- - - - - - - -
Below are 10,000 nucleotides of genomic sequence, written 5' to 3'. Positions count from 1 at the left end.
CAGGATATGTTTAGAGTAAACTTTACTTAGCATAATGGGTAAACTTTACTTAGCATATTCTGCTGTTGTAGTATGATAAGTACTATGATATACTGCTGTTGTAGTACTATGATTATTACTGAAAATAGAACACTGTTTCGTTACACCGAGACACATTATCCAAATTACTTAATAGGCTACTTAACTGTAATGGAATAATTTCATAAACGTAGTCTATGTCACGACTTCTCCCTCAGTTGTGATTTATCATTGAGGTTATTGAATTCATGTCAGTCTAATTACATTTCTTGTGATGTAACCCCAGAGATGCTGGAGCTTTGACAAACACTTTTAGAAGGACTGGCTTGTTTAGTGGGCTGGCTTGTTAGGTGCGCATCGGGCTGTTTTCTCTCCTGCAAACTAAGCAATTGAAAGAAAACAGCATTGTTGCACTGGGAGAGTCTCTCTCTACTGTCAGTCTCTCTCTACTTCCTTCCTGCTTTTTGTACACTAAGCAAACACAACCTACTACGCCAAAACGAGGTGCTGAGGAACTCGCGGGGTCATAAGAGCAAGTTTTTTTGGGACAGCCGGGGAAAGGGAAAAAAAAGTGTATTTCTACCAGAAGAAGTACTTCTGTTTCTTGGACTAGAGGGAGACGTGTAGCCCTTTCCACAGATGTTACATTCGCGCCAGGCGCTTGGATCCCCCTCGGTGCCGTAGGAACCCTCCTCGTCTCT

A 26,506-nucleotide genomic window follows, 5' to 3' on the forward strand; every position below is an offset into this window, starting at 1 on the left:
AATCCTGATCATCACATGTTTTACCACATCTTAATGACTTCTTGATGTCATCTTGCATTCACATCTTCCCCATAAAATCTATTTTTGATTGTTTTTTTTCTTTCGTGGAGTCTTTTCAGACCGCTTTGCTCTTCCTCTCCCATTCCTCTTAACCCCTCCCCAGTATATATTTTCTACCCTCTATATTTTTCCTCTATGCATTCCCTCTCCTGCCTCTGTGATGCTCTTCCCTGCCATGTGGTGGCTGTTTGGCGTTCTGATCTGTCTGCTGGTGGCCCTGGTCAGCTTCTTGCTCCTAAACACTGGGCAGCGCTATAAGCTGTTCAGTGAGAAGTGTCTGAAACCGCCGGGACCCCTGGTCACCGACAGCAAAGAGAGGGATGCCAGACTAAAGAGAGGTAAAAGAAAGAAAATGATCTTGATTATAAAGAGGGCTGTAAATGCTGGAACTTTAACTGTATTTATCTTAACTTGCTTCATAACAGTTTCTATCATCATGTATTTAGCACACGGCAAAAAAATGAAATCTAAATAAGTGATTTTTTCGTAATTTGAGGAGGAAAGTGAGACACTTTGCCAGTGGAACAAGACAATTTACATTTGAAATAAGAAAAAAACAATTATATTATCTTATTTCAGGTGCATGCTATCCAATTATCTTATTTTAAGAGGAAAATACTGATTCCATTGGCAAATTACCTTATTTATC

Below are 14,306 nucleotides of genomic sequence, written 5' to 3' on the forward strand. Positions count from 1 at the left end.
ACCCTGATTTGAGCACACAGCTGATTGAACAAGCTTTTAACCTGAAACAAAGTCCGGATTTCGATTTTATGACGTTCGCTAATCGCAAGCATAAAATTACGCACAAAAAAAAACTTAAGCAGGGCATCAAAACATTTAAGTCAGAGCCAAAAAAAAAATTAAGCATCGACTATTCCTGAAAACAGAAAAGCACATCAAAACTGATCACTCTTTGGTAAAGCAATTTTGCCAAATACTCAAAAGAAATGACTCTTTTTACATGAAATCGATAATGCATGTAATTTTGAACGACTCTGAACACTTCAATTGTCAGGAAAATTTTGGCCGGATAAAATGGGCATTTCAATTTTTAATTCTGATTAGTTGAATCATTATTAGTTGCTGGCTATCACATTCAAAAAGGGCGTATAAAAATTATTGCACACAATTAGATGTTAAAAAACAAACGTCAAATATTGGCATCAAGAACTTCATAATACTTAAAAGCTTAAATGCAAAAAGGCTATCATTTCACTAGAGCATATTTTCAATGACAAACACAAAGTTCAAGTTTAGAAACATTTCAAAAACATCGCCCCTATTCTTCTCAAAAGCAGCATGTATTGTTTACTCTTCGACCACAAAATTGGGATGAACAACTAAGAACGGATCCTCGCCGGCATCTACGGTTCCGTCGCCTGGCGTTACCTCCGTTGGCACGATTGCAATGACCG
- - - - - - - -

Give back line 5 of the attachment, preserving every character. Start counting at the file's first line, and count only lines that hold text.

Below are 14,306 nucleotides of genomic sequence, written 5' to 3' on the forward strand. Positions count from 1 at the left end.